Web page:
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EDD audit finds 'poor planning and ineffective management'

California state auditor Elaine Howle said the review was performed to examine EDD's "response to effects of the COVID-19 pandemic."

SACRAMENTO, California — An emergency audit into California's Employment Development Department (EDD) has found it was unprepared to assist Californians left unemployed by COVID-19 shutdowns due to "poor planning and ineffective management." 

In a Jan. 26 letter, State Auditor Elaine Howle said the review was performed to examine EDD's "response to effects of the COVID-19 pandemic." She said they also "identified as a high-risk issue the management of federal funding in response to the COVID-19 pandemic."

Howle outlined four key takeaways from the audit, which include issues related to delayed payments, eligibility requirements, customer service, and ongoing deficiencies.

Significant delays in payment of UI claims

Between March and September 2020, the EDD couldn't automatically process nearly half of the 9.9 million claims submitted online, according to the audit.  

"In December 2020, EDD reported that it had about 685,700 claims in its backlog. However, EDD has presented unclear and inconsistent information about the backlog leading to the belief that all claims in its backlog were waiting for payment. In fact, fewer than 20,000 of those claims had waited for payment longer than 21 days because of EDD's failure to resolve an issue with the claim," the audit said. 

Many of the claims required manual interventions to resolve issues. This was even after newly adopted modifications and automation measures were implemented.

Eligibility requirements

The auditor found "EDD paid certain claimants without determining eligibility and now must address 12 million deferred eligibility issues affecting up to 2.4 million claimants."

"Because it suspended certain eligibility requirements, EDD now faces huge workload issues and many Californians may need to repay benefits," the audit said.

According to the audit, claimants typically have 48 months to repay the amount they owe for nonfraud repayments. EDD can also waive repayment when cases meet certain criteria, such as when there is no fraud involved. But it's unclear "the extent to which it can do so for the current claims because it has not yet analyzed them." It's unlikely that EDD would be able to recoup funds from fraudulent claims, the audit said.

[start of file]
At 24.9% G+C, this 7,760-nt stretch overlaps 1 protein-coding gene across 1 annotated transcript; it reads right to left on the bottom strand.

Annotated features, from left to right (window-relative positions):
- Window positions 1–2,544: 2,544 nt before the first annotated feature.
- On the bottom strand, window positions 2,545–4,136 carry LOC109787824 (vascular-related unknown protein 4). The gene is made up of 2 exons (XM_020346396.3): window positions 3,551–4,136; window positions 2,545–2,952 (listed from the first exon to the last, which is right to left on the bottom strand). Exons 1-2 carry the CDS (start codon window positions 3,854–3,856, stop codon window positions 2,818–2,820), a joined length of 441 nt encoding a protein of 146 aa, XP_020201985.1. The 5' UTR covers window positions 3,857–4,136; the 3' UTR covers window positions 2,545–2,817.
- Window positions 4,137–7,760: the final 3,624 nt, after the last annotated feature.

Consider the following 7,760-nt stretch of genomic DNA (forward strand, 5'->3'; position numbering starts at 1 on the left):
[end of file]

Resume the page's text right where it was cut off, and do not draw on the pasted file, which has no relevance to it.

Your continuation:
EDD also must ensure that nearly 1.7 million Californians, who received more than $5.5 billion in benefits over an eight week period, were still eligible for benefits.

Significant Weaknesses in EDD's Claims Processing and Workload Management

The audit said EDD's call center struggled for years to answer a high rate of calls, and its performance only worsened during the surge in claims. It answered less than 1% of calls and did not answer hundreds of thousands of online assistance requests. 

With about 48% of claims not automatically filed in EDD's online application service, staff had to verify information or resolve issues related to employment information.

"EDD's workload reports indicate that activities like manual identity verification require significant time for its staff to complete when compared to other manual work performed by EDD staff for UI claims," the audit said.

EDD also struggled to efficiently process work related to continued claims during the claim surge, the audit said.

ABC10 reached out to EDD for a comment on the audit.

"The EDD appreciates the auditor’s review and acknowledgment of the immensity of the challenges EDD has faced in this COVID-19 pandemic.  We recognize the work that lies ahead and are committed to implementing all of the auditor’s recommendations," the EDD said in an email to ABC10 Tuesday.

Read the audit here.

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WATCH ALSO: EDD reports nearly 10% of 19.5 million claims paid were fraudulent

California Employment Development Department has paid $114 billion in unemployment claims in the coronavirus pandemic.